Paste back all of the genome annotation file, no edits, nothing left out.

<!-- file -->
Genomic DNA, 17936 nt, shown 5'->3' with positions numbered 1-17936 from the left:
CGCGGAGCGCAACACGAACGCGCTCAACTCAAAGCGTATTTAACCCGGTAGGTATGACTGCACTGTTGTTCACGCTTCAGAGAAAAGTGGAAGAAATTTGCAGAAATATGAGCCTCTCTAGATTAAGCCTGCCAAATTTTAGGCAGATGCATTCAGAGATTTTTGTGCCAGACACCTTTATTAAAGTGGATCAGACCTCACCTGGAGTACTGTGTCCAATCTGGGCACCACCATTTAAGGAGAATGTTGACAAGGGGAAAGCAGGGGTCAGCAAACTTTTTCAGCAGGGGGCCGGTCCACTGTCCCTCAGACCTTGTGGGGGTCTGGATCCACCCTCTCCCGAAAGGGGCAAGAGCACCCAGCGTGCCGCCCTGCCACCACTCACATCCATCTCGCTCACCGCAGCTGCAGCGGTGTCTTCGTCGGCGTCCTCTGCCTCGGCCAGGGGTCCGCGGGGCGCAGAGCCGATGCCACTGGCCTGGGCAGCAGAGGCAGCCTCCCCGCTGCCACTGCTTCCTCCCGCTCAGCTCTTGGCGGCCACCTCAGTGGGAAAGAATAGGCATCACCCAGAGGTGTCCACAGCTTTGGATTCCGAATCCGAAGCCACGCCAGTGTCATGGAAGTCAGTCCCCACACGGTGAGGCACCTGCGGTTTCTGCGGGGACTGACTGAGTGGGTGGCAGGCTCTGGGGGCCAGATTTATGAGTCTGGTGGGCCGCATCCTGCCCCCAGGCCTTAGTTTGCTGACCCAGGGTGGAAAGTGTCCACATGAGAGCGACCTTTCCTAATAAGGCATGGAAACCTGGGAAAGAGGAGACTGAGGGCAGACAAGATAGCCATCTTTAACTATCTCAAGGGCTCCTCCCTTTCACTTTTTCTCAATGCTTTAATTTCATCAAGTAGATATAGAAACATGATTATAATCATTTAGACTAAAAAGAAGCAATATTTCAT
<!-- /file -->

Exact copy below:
Genomic DNA, 17936 nt, shown 5'->3' with positions numbered 1-17936 from the left:
CGCGGAGCGCAACACGAACGCGCTCAACTCAAAGCGTATTTAACCCGGTAGGTATGACTGCACTGTTGTTCACGCTTCAGAGAAAAGTGGAAGAAATTTGCAGAAATATGAGCCTCTCTAGATTAAGCCTGCCAAATTTTAGGCAGATGCATTCAGAGATTTTTGTGCCAGACACCTTTATTAAAGTGGATCAGACCTCACCTGGAGTACTGTGTCCAATCTGGGCACCACCATTTAAGGAGAATGTTGACAAGGGGAAAGCAGGGGTCAGCAAACTTTTTCAGCAGGGGGCCGGTCCACTGTCCCTCAGACCTTGTGGGGGTCTGGATCCACCCTCTCCCGAAAGGGGCAAGAGCACCCAGCGTGCCGCCCTGCCACCACTCACATCCATCTCGCTCACCGCAGCTGCAGCGGTGTCTTCGTCGGCGTCCTCTGCCTCGGCCAGGGGTCCGCGGGGCGCAGAGCCGATGCCACTGGCCTGGGCAGCAGAGGCAGCCTCCCCGCTGCCACTGCTTCCTCCCGCTCAGCTCTTGGCGGCCACCTCAGTGGGAAAGAATAGGCATCACCCAGAGGTGTCCACAGCTTTGGATTCCGAATCCGAAGCCACGCCAGTGTCATGGAAGTCAGTCCCCACACGGTGAGGCACCTGCGGTTTCTGCGGGGACTGACTGAGTGGGTGGCAGGCTCTGGGGGCCAGATTTATGAGTCTGGTGGGCCGCATCCTGCCCCCAGGCCTTAGTTTGCTGACCCAGGGTGGAAAGTGTCCACATGAGAGCGACCTTTCCTAATAAGGCATGGAAACCTGGGAAAGAGGAGACTGAGGGCAGACAAGATAGCCATCTTTAACTATCTCAAGGGCTCCTCCCTTTCACTTTTTCTCAATGCTTTAATTTCATCAAGTAGATATAGAAACATGATTATAATCATTTAGACTAAAAAGAAGCAATATTTCAT